Russell Wilson is struggling so far this season and a mitigating reason might be he's been playing with a strained latissimus dorsi (lat in layman terms) near his throwing shoulder, as reported by ESPN.
And Wilson is hopeful he can overcome his discomfort with an injection he received last week in Los Angeles, an unorthodox treatment for an injury that typically requires rest, as reported by the NFL Network.
But that's not all that's troubling the Denver Broncos quarterback, as reported by OutKick.
Look elsewhere for the problems, scouts and a former NFL coach told OutKick on Tuesday.
"It stars with his legs," one scout said.
"He's not comfortable with his surroundings," a former coach said.
Together those issues have Wilson off to the worst start of his career. He's completing a career low 59.4 percent of his passes. He's thrown 4 TDs but also has 3 interceptions, which is terribly uncharacteristic for a quarterback who before this season averaged 3.3 times as many touchdown passes as interceptions per season.
So, yeah, something is amiss.
Wilson is on the record as understanding something is wrong.
"Going through hell?"
"I didn't see that one," Broncos coach Nathaniel Hackett said. "I mean, Russell's a competitor and he knows that we're not where we want to be. And I know he wants to do everything in his power to get this offense and this team to where we all want to be.
"We're 2-3. We are who we are. We need to get better and he knows that. He's going to do everything in his power to get us there."
There should be no doubting Wilson. His history -- including overcoming pre-draft analysts saying he was too short, bouncing back from an infamous Super Bowl interception, coming back from injuries like last year's broken finger faster than anyone expected -- suggests he will somehow find a way to fix things.
But maybe this is the one time he can no longer overcome his problems because the stuff holding him back is beyond repair.
Age Is A Factor
"He's almost 34 years and watching his tape, he's simply not explosive anymore," one source said. "He can't escape the pocket like he used to, he doesn't make the defense pay in the open field like he used to, he can't extend plays like he used to, so it's no surprise he's just not the same player he used to be."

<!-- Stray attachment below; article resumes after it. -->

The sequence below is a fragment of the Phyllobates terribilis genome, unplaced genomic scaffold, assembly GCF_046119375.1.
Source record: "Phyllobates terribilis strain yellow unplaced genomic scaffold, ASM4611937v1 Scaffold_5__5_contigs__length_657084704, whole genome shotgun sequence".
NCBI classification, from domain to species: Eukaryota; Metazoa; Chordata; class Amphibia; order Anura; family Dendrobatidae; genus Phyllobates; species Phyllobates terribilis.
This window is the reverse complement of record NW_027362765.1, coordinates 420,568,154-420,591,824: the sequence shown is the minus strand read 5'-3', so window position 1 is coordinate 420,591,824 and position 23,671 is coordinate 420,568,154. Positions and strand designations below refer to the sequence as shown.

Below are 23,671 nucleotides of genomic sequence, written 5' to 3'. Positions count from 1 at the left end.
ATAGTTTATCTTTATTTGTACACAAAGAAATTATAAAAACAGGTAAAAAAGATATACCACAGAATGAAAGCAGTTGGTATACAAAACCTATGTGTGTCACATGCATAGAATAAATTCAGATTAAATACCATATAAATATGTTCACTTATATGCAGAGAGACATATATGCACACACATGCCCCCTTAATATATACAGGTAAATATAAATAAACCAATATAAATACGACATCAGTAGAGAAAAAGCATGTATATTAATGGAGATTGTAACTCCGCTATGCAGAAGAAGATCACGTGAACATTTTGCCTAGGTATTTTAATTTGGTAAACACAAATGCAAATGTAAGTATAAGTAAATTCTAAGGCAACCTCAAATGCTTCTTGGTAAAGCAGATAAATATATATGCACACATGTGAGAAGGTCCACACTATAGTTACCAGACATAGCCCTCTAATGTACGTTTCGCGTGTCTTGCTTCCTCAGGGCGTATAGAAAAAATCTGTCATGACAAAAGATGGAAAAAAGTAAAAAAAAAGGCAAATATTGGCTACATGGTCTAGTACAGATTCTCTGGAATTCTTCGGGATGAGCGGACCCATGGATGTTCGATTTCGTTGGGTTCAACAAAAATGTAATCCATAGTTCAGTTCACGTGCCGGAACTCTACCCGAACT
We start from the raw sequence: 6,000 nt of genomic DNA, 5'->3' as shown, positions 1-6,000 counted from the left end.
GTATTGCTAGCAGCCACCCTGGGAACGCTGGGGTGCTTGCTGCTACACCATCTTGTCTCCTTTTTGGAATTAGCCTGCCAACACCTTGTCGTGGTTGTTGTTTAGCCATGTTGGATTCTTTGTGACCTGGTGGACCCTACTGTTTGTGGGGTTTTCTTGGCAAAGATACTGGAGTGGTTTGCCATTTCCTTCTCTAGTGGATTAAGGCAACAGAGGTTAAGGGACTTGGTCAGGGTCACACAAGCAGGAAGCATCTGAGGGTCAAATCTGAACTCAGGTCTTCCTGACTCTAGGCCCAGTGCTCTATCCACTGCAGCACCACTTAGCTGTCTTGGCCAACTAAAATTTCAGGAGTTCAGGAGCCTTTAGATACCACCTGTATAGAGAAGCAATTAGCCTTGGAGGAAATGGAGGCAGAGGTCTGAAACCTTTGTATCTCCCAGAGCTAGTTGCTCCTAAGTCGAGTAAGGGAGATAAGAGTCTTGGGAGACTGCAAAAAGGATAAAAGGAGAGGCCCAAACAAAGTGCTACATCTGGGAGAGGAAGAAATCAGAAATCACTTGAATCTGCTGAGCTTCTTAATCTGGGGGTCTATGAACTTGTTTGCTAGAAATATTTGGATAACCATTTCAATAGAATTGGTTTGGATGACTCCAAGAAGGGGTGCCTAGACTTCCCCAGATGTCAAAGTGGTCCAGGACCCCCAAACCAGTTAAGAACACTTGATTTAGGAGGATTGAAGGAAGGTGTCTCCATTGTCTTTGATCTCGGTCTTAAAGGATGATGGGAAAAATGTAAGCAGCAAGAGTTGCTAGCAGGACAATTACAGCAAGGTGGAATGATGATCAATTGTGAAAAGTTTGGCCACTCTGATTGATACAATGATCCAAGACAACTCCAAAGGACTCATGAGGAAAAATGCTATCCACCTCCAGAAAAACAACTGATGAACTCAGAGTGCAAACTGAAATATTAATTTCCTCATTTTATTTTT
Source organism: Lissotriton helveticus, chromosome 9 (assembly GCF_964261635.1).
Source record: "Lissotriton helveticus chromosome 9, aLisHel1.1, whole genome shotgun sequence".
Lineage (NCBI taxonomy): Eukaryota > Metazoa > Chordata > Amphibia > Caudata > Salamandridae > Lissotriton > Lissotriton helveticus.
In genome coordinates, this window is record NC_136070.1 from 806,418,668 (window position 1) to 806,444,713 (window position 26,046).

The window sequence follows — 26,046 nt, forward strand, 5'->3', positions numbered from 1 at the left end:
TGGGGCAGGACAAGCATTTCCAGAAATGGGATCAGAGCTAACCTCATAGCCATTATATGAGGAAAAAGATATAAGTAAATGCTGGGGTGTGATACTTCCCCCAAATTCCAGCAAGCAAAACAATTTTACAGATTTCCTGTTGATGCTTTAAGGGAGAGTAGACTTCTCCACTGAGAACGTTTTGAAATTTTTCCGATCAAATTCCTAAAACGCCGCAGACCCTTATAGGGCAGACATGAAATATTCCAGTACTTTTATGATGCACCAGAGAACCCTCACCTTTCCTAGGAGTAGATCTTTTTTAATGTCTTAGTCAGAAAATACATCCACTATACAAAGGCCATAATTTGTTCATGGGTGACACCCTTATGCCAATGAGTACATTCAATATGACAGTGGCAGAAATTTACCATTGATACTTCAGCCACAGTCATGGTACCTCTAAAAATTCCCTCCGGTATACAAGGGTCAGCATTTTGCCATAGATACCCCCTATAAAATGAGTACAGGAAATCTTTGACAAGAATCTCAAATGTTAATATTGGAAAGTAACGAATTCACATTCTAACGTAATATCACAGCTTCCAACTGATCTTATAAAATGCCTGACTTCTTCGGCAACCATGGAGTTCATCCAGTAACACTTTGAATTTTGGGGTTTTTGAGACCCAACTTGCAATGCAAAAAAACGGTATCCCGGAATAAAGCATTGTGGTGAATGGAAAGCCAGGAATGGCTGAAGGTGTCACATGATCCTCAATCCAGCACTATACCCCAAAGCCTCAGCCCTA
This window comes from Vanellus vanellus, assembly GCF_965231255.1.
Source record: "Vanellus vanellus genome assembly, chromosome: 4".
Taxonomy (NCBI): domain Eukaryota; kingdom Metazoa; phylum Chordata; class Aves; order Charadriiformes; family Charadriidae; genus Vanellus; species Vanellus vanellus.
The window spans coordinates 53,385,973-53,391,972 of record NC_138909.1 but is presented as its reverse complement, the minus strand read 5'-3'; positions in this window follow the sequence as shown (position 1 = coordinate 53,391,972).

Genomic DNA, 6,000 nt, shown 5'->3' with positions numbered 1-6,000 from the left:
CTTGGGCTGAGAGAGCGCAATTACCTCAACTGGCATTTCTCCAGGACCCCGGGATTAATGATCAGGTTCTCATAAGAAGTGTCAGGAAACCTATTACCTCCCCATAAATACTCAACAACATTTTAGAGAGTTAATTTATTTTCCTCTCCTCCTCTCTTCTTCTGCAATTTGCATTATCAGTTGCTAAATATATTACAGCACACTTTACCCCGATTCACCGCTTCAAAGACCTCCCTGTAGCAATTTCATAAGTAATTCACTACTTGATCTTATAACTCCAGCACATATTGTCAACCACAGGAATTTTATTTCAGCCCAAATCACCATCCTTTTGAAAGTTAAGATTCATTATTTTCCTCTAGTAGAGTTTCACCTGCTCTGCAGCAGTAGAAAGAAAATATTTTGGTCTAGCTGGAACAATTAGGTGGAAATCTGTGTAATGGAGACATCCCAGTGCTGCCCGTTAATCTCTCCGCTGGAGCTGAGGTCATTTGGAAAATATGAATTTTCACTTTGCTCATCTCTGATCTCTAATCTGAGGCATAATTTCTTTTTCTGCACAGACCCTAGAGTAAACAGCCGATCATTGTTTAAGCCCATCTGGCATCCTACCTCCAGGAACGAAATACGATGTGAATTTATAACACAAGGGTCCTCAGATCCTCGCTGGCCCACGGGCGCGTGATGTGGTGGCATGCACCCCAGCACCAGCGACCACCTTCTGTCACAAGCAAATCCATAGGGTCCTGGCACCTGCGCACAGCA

It could be argued age shouldn't be a factor in this equation but it does because it means Wilson has played a long time. And during his 11-year career he has absorbed 443 sacks.
"That takes a cumulative toll," one NFL personnel man said. "He'll never admit it because the guy is a warrior but it makes the average quarterback not love getting hit anymore. So now he's getting rid of the football faster to avoid the hits. And that means he's not going through his entire progression every time.
"You saw it on that last play of the game last week."
We all saw Wilson in his element: Fourth down with the game on the line and the ball in his hands.
And on the game-deciding pass play he threw an incompletion to a covered receiver in the back of the end zone after not taking his eyes off that receiver. All while another receiver was open on a rub route on the other side of the field.
"He didn't see him because he didn't come off the guy he trusts, so that's not really knowing your teammates," a former coach said. "And he's not scrambling to buy time, eyes downfield, looking to make an off-schedule play.
"All that is Russell Wilson's game and it's not all there right now. I don't think any of that has to do with a sore shoulder."
Statistics Show The Problem
If Wilson has indeed lost some explosion in his legs, statistics should bear that out.
Well, Wilson three years ago was averaging 5.1 rushes per game. Most of those were not designed but rather him improvising to escape pressure.
This year he's averaging 3.4 rushes per game.
And just as the number of times Wilson escapes the pocket has decreased, so has the number of rushing first downs decreased, from 1.5 per game in 2020 to less than one per game this season.
In other words, the legs don't always seem to be there in Wilson's game anymore. The escapability that in the past made poor offensive lines a nuisance for the Seattle Seahawks now is making an average offensive line in Denver a serious problem.
So Wilson cannot turn problem situations into great plays as often.
Broncos Have A Nemesis
"Negative plays," Hackett said. "I think that's been one of our nemeses. We've been really good in some explosive passes down the field. But we're really feast or famine in the red zone and the middle of the field.
"We need to be way more efficient on first down, getting positive yards and incompletions instead of sacks or penalties."
So how does Wilson fix this? How does he play up to the standards of a quarterback the Broncos traded multiple first- and second-round picks for and then paid $245 million to?
"He'll have his moments but being the guy he was in 2014 again is going to be hard," the coach told OutKick. "He's not getting younger in the next four years."
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